The parties in this mini-drama will remain unnamed, but I will reveal that the scenario is taken from an old journal entry (which accounts for its truncated style):
The Dad: [Reading from the Bible] “My son, hear the instruction of your father,
And do not forsake the law of your mother;
They will be a graceful ornament on your head,
And chains about your neck.
My son, if sinners entice you,
Do not consent.”
Son #1: “Sounds kind of bossy to me.”
The Dad: It’s okay for it to sound “bossy” because God is the Boss.
Is there anything better than truth?
Son #1: Candy
Son #2: A big, juicy cheeseburger
Family Discipleship May Not Look Like Much Is Being Accomplished
I wish I had recorded my husband’s attempt at salvaging this conversation. The good news is that we almost certainly got another chance at Proverbs the next morning. When our children were small, we didn’t usually go very deep, but the goal was to put something biblical in their ears every single day.
If the wheels came off on Monday, we could bolt them back in place on Tuesday. We were in the business of building habits of holiness because we knew that we needed the regular routine as much as our children did. The rhythm of family devotions is easy to lose in the noise of life.
As the boys grew up and our schedules became more frenzied, we had to work harder at gathering around Scripture. With tweens and teens, even though we met less frequently, we were able to go deeper. In those days, the challenges transitioned from silly answers to occasional eye-rolling and lack of enthusiasm, but the benefits of faithful family discipleship kept us in the game for the long haul.
Benefit #1– Family Discipleship Teaches Children How to Read the Bible Well
The Bible is a book about God. That seems obvious, but I can’t begin to tell you how often I hear about grown-up people treating the Bible as if it’s a book about them. It’s their Ouija Board, their little pick-me-up, or their “thought for the day.” If parents start every Bible time with the question, “What does this say about God?” they train their children from the beginning to expect the Bible to inform their understanding of God and his ways.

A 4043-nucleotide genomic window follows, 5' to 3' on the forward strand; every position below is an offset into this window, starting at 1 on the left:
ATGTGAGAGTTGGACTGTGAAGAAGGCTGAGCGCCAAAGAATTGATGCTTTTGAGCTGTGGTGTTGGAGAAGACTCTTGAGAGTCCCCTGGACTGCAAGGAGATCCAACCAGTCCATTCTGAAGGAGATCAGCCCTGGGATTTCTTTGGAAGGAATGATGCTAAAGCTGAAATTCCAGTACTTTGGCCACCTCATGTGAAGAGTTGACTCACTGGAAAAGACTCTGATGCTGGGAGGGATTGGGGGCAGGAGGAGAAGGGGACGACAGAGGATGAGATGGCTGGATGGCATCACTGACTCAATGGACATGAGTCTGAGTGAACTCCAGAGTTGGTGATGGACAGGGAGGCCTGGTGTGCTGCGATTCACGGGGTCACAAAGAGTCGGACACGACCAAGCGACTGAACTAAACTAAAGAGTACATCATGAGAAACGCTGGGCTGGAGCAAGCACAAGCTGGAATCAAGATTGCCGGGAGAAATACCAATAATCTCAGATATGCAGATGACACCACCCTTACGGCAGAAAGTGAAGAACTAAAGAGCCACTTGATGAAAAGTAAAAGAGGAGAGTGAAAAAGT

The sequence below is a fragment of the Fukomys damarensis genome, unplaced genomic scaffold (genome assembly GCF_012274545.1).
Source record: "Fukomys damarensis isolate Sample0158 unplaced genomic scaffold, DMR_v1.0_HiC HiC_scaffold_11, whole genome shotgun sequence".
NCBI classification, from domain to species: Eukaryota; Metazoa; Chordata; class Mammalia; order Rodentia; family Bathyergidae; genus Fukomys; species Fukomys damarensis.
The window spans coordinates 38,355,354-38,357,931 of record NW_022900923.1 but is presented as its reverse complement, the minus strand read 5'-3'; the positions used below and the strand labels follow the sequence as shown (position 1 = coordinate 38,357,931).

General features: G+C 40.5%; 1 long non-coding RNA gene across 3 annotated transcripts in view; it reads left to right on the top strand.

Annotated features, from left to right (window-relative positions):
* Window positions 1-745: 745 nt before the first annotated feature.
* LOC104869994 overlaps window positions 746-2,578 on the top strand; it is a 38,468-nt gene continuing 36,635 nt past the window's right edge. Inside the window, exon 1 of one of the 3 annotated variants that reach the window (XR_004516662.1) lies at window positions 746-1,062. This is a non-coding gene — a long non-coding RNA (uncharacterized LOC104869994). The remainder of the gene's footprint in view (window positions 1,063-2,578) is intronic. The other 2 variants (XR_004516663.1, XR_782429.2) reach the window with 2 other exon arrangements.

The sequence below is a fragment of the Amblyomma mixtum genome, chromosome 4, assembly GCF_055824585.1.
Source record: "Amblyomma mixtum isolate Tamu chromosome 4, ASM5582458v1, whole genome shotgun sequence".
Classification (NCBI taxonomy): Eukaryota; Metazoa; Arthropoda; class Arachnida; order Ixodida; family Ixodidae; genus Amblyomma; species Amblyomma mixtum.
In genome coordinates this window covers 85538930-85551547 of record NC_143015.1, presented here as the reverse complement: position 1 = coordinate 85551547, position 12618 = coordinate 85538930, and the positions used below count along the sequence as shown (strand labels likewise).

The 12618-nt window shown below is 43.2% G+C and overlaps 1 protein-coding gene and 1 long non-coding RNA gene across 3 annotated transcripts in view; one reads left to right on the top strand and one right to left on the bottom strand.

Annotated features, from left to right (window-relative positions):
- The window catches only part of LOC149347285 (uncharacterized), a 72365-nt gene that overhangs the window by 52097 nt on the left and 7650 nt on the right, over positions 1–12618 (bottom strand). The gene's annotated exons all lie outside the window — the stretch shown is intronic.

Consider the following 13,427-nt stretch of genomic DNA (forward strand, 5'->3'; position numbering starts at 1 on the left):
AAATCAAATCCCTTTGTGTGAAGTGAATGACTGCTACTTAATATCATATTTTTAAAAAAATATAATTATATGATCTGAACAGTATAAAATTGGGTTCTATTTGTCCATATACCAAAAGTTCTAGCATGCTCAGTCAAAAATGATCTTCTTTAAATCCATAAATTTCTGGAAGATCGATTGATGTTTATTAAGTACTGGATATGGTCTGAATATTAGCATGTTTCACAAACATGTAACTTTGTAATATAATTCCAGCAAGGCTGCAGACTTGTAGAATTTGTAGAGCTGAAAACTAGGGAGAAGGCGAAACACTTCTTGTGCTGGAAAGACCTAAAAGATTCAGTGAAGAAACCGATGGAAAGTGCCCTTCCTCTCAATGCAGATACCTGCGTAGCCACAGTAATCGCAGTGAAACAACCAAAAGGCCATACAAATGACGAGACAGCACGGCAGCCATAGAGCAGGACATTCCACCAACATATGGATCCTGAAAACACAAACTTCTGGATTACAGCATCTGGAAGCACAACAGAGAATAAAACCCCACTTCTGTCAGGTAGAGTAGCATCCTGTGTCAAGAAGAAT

If parents start every Bible time with the question, “What does this say about God?” they train their children from the beginning to expect the Bible to inform their understanding of God and his ways.Tweet
Benefit #2–Family Discipleship Fosters a Climate of Conversation
Deuteronomy 6 assumes that parents and children will share the same space and have significant connections, facilitated by the overlap in their schedules:
These words which I command you today shall be in your heart. You shall teach them diligently to your children, and shall talk of them when you sit in your house, when you walk by the way, when you lie down, and when you rise up.”Deuteronomy 6:6-7
The message we wanted to communicate is this: “We are a family. We talk to one another.” This made us want to fight hard for family time, a decision that became controversial during one fraught season, but the goal was to have daily, consequential, but light-hearted conversations about faith rather than trying to communicate everything we believed in a few heavy indoctrination sessions.
Benefit #3–Family Discipleship Assures Everyone that Grace Will Be There on the Days When We Fail
There were plenty of days when my kids were small on which I failed to treat them like they were “my neighbor.” I raised my voice, I was impatient, and I had unrealistic expectations at times. To round out the family fallenness quotient, my kids were often uncooperative in school and insensitive to each other.
Our family met around the table as sinners in need of forgiveness–from God and, frequently, from each other.
But we met anyway, and grace was there.
Helpful Resources for Family Discipleship
If it’s your goal to foster a living faith in your kids, begin at home. Start small and easy, and take advantage of great resources, but don’t be afraid to pick a verse or a narrative section from the Bible and simply read it and explain it yourself. For instance, one Proverb a day will take a family through the book of Proverbs with all its timeless wisdom in just one month.
We worked our way through Ken Taylor’s The Bible in Pictures for Little Eyes several times. Of course, we had the older edition.
Both The Jesus Storybook Bible and The New City Catechism came into being after our children were older, but I have used them in Sunday school or with my grandchildren, and they are solid resources, too.
Ask yourself today, “What spiritual goals and desires do I have for my family?”
Then ask, “What am I doing to bring them to fruition?”
When you lean into the challenge of family discipleship, you cooperate with God in establishing habits of holiness in your children. Would you really want to miss that opportunity?
Holding you in the Light,
When you lean into the challenge of family discipleship, you cooperate with God in establishing habits of holiness in your children. Would you really want to miss that opportunity?Tweet
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